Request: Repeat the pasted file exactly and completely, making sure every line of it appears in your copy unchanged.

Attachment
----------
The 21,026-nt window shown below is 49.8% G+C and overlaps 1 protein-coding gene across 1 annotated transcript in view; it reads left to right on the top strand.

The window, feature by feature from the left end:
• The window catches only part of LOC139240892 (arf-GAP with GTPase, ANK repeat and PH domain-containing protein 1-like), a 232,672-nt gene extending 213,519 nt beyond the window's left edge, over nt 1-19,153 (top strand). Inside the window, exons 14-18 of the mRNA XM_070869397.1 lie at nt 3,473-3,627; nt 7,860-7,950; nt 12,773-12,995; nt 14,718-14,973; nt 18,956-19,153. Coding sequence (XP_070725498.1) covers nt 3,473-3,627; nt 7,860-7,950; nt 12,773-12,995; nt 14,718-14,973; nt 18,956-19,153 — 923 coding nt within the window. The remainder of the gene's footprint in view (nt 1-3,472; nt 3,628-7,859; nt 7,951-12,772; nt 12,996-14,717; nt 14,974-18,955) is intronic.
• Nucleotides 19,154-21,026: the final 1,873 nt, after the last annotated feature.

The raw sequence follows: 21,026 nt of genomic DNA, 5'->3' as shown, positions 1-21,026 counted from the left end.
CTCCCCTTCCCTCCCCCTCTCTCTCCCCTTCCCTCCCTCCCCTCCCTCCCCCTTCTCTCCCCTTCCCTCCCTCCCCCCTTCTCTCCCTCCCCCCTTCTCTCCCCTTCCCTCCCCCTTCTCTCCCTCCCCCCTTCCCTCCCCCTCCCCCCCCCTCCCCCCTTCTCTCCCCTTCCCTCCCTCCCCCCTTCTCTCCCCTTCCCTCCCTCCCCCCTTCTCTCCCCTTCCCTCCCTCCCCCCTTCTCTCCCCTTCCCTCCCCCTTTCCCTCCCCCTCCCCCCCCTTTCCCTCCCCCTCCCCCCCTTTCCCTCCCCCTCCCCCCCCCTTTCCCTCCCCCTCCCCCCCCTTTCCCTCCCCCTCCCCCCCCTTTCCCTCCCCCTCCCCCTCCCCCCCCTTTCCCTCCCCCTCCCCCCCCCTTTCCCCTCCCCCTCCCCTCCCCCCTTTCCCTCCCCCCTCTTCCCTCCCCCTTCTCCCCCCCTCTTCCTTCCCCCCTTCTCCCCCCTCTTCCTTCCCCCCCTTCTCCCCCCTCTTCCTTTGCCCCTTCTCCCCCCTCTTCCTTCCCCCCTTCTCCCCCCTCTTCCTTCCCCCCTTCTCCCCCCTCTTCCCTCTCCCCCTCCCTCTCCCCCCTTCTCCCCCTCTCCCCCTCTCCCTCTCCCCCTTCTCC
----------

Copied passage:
The 21,026-nt window shown below is 49.8% G+C and overlaps 1 protein-coding gene across 1 annotated transcript in view; it reads left to right on the top strand.

The window, feature by feature from the left end:
• The window catches only part of LOC139240892 (arf-GAP with GTPase, ANK repeat and PH domain-containing protein 1-like), a 232,672-nt gene extending 213,519 nt beyond the window's left edge, over nt 1-19,153 (top strand). Inside the window, exons 14-18 of the mRNA XM_070869397.1 lie at nt 3,473-3,627; nt 7,860-7,950; nt 12,773-12,995; nt 14,718-14,973; nt 18,956-19,153. Coding sequence (XP_070725498.1) covers nt 3,473-3,627; nt 7,860-7,950; nt 12,773-12,995; nt 14,718-14,973; nt 18,956-19,153 — 923 coding nt within the window. The remainder of the gene's footprint in view (nt 1-3,472; nt 3,628-7,859; nt 7,951-12,772; nt 12,996-14,717; nt 14,974-18,955) is intronic.
• Nucleotides 19,154-21,026: the final 1,873 nt, after the last annotated feature.

The raw sequence follows: 21,026 nt of genomic DNA, 5'->3' as shown, positions 1-21,026 counted from the left end.
CTCCCCTTCCCTCCCCCTCTCTCTCCCCTTCCCTCCCTCCCCTCCCTCCCCCTTCTCTCCCCTTCCCTCCCTCCCCCCTTCTCTCCCTCCCCCCTTCTCTCCCCTTCCCTCCCCCTTCTCTCCCTCCCCCCTTCCCTCCCCCTCCCCCCCCCTCCCCCCTTCTCTCCCCTTCCCTCCCTCCCCCCTTCTCTCCCCTTCCCTCCCTCCCCCCTTCTCTCCCCTTCCCTCCCTCCCCCCTTCTCTCCCCTTCCCTCCCCCTTTCCCTCCCCCTCCCCCCCCTTTCCCTCCCCCTCCCCCCCTTTCCCTCCCCCTCCCCCCCCCTTTCCCTCCCCCTCCCCCCCCTTTCCCTCCCCCTCCCCCCCCTTTCCCTCCCCCTCCCCCTCCCCCCCCTTTCCCTCCCCCTCCCCCCCCCTTTCCCCTCCCCCTCCCCTCCCCCCTTTCCCTCCCCCCTCTTCCCTCCCCCTTCTCCCCCCCTCTTCCTTCCCCCCTTCTCCCCCCTCTTCCTTCCCCCCCTTCTCCCCCCTCTTCCTTTGCCCCTTCTCCCCCCTCTTCCTTCCCCCCTTCTCCCCCCTCTTCCTTCCCCCCTTCTCCCCCCTCTTCCCTCTCCCCCTCCCTCTCCCCCCTTCTCCCCCTCTCCCCCTCTCCCTCTCCCCCTTCTCC